For the remaining panels on the flat roof - you need to have a good hard think about when you consume electricity. You could get south facing panels at 35 degree tilt which would maximise overall production but give you most of it between 11 and 3 when no one is at home to use it. West facing panels may give you lower total output but mean that 6 months of the year you are getting some output into the evening when you are home from work and putting the oven or cooker on.
    Batteries are quite expensive still without a grant so an honest assessment of whether you are comfortable with the long payback. Another question: For the new house how will you get space heating, cooking and hot water? Will it be all electric or will you get a gas connection too?


  • Closed Accounts Posts: 3,220 ✭✭✭ cameramonkey


    garo wrote: »
    South facing vertical panels would actually give you decent production during the winter months when the sun is low in the sky.
    For the remaining panels on the flat roof - you need to have a good hard think about when you consume electricity. You could get south facing panels at 35 degree tilt which would maximise overall production but give you most of it between 11 and 3 when no one is at home to use it. West facing panels may give you lower total output but mean that 6 months of the year you are getting some output into the evening when you are home from work and putting the oven or cooker on.
    Batteries are quite expensive still without a grant so an honest assessment of whether you are comfortable with the long payback. Another question: For the new house how will you get space heating, cooking and hot water? Will it be all electric or will you get a gas connection too?


    Thanks for that answer, its difficult answer those question, the nature of our lives mean we could be in the house anytime except maybe 10Am to 2PM, maybe I need to start a diary and figure out my main times at home but I think that would be after 5PM till dark. i actually avoid the house I am in at the moment because it can be cold and there is only electric heating that does not really suffice in the main living areas. If I put panels up for evening time it means I have 0 production on those panels for a lot of the year or I could think about moving panels to suit the seasons . i don't know because I have a flat roof whether that is practical or if I could factor that into the build of the house, the ability to shift panel position I mean.


    I will get underfloor heating that will be air to water I think, I will also have a heat exchange, I think the architect is looking to make it A2. I don't think I will be getting gas as hopefully the air to water and PV will be enough for all my needs.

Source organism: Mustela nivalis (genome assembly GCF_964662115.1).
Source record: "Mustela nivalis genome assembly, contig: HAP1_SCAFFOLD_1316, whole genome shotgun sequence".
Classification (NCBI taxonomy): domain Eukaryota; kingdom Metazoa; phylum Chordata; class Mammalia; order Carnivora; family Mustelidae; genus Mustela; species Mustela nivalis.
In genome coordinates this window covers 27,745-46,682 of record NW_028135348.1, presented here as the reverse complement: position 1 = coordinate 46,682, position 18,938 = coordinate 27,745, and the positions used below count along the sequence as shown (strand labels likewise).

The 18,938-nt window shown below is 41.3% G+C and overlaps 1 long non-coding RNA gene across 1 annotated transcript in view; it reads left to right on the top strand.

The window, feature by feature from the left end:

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  • Registered Users Posts: 1,834 ✭✭✭ garo


    Get one of those electricity monitors. Attach it or ask a electrician to do it for you and analyse the readings after a month or at least two weeks. Also you don’t get zero power from panels facing the wrong direction. There is enough diffuse sunlight that you get some power always. My east facing panels maxed out at 1500W today but we’re still giving about 700W at 2pm before the clouds rolled in. Think of E/W or SE/W in addition to your vertical panels to more evenly spread out your production during the day.

    https://aces.nmsu.edu/pubs/_circulars/CR674/CR674.xlsm
    Look at this sheet to get a sense of what output you can expect from different orientations. I wouldn’t go about getting a tracker system or thinking of changing panel orientation. Not very practical or cheap.


  • Closed Accounts Posts: 3,220 ✭✭✭ cameramonkey


    garo wrote: »
    Get one of those electricity monitors. Attach it or ask a electrician to do it for you and analyse the readings after a month or at least two weeks. Also you don’t get zero power from panels facing the wrong direction. There is enough diffuse sunlight that you get some power always. My east facing panels maxed out at 1500W today but we’re still giving about 700W at 2pm before the clouds rolled in. Think of E/W or SE/W in addition to your vertical panels to more evenly spread out your production during the day.

    https://aces.nmsu.edu/pubs/_circulars/CR674/CR674.xlsm
    Look at this sheet to get a sense of what output you can expect from different orientations. I wouldn’t go about getting a tracker system or thinking of changing panel orientation. Not very practical or cheap.


    What angle have you got the east facing panels at?


  • Registered Users Posts: 1,834 ✭✭✭ garo


    80 degrees or 10 south of due East. At a 25 degree tilt.